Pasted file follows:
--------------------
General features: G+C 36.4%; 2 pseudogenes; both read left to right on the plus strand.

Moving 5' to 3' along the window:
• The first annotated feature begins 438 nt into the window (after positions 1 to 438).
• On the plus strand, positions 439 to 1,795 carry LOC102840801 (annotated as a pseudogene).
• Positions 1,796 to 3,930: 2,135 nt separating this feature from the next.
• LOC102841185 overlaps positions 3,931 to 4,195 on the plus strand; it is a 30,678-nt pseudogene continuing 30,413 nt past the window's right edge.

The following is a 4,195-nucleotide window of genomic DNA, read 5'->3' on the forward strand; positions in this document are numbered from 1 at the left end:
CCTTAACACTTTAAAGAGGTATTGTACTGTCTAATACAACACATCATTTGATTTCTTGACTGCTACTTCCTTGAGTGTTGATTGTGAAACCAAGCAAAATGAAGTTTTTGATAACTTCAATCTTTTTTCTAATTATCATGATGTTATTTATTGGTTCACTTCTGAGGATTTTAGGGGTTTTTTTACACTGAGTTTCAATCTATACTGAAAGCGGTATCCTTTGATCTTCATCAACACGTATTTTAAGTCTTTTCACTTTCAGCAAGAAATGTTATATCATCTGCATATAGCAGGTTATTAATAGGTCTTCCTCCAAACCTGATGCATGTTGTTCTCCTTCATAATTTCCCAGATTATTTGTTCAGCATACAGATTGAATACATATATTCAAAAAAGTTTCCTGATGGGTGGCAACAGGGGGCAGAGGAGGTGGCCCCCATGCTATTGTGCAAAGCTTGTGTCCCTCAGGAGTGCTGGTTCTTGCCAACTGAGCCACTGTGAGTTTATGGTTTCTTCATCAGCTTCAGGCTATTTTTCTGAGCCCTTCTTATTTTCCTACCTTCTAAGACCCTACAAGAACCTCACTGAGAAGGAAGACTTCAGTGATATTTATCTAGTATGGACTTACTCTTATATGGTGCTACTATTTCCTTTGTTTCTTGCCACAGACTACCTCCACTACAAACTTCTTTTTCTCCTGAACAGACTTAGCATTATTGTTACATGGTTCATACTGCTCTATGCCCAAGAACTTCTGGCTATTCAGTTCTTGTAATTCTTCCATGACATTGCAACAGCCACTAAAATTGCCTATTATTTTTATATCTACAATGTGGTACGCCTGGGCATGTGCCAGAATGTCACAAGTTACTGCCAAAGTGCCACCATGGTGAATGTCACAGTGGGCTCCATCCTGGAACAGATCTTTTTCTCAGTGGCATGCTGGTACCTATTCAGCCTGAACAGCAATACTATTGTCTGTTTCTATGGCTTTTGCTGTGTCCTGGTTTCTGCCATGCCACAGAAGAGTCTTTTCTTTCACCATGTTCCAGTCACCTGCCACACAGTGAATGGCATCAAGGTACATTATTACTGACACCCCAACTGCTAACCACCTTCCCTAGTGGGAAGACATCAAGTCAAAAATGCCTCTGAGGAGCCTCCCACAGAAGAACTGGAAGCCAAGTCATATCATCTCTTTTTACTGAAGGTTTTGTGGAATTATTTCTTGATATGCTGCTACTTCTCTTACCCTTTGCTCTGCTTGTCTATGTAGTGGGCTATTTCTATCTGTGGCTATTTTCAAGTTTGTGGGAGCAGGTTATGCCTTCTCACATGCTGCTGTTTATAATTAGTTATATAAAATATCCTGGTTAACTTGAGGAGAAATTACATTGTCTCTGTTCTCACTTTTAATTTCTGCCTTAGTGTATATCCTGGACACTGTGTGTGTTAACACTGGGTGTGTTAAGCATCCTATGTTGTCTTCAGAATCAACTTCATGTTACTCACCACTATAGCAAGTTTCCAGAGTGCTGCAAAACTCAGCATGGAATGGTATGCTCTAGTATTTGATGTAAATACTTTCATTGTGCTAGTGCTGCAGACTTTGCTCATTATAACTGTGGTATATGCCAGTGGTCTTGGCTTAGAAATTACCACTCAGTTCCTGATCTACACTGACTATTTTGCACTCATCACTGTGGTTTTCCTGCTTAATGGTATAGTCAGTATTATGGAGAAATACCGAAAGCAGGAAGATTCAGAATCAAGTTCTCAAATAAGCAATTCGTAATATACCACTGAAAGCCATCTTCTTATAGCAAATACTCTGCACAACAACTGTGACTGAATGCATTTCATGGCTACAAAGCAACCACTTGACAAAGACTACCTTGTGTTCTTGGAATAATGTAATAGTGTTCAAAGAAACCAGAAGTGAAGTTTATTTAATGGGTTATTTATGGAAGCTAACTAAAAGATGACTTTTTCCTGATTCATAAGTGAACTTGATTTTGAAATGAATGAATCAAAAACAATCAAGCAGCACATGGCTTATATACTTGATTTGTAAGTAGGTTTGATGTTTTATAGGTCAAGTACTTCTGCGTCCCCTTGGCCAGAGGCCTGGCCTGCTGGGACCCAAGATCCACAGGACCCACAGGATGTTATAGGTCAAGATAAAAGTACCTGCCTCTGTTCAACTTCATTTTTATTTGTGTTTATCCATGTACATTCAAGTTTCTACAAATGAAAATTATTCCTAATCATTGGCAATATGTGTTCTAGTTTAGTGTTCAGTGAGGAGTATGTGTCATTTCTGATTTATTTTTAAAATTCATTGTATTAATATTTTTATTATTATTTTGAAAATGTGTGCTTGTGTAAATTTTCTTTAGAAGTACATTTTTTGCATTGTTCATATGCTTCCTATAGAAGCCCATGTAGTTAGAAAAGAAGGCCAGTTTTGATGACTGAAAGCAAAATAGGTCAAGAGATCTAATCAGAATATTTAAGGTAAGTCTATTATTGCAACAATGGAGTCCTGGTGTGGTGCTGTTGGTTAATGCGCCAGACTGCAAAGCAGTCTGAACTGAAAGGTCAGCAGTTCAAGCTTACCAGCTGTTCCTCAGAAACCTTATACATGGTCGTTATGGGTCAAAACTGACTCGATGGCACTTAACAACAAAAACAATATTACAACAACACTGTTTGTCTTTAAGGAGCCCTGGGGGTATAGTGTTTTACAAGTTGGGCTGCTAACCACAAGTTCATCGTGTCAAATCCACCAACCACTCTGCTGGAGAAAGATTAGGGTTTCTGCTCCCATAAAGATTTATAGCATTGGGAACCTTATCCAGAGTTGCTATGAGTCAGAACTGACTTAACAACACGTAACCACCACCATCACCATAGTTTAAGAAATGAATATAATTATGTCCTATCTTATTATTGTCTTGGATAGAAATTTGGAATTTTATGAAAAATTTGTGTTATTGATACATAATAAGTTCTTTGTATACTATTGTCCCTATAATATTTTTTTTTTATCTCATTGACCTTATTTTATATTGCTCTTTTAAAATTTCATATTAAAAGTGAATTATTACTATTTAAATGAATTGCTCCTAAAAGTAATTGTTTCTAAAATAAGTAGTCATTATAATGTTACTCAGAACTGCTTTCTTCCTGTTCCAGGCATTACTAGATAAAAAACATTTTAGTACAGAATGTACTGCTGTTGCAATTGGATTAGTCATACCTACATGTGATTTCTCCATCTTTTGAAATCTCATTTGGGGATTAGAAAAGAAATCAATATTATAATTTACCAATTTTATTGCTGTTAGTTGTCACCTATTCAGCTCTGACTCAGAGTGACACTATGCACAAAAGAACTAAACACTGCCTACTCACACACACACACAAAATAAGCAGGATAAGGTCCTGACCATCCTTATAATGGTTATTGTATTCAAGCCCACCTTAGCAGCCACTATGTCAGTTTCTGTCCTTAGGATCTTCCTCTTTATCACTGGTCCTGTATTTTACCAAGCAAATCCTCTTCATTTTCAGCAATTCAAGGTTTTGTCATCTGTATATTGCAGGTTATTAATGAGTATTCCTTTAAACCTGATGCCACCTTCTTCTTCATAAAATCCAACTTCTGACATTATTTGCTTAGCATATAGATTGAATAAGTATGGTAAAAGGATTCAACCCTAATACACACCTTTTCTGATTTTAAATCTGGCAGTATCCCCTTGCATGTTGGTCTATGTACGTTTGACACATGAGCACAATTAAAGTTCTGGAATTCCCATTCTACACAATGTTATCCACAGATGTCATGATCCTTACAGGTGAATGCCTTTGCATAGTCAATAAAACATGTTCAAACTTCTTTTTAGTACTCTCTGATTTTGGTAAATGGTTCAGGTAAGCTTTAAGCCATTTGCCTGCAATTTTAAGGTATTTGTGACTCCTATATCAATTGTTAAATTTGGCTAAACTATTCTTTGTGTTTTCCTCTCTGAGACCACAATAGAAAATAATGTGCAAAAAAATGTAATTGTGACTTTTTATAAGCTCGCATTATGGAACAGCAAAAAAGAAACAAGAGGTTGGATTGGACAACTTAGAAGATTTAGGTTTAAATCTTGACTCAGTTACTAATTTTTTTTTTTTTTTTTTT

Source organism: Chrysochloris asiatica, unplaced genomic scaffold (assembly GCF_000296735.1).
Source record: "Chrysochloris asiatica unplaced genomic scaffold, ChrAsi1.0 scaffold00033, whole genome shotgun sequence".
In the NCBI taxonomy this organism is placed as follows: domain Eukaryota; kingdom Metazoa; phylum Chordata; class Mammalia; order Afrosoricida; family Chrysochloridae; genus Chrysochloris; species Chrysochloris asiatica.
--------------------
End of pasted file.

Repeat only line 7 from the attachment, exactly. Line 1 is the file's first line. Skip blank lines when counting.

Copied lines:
The following is a 4,195-nucleotide window of genomic DNA, read 5'->3' on the forward strand; positions in this document are numbered from 1 at the left end: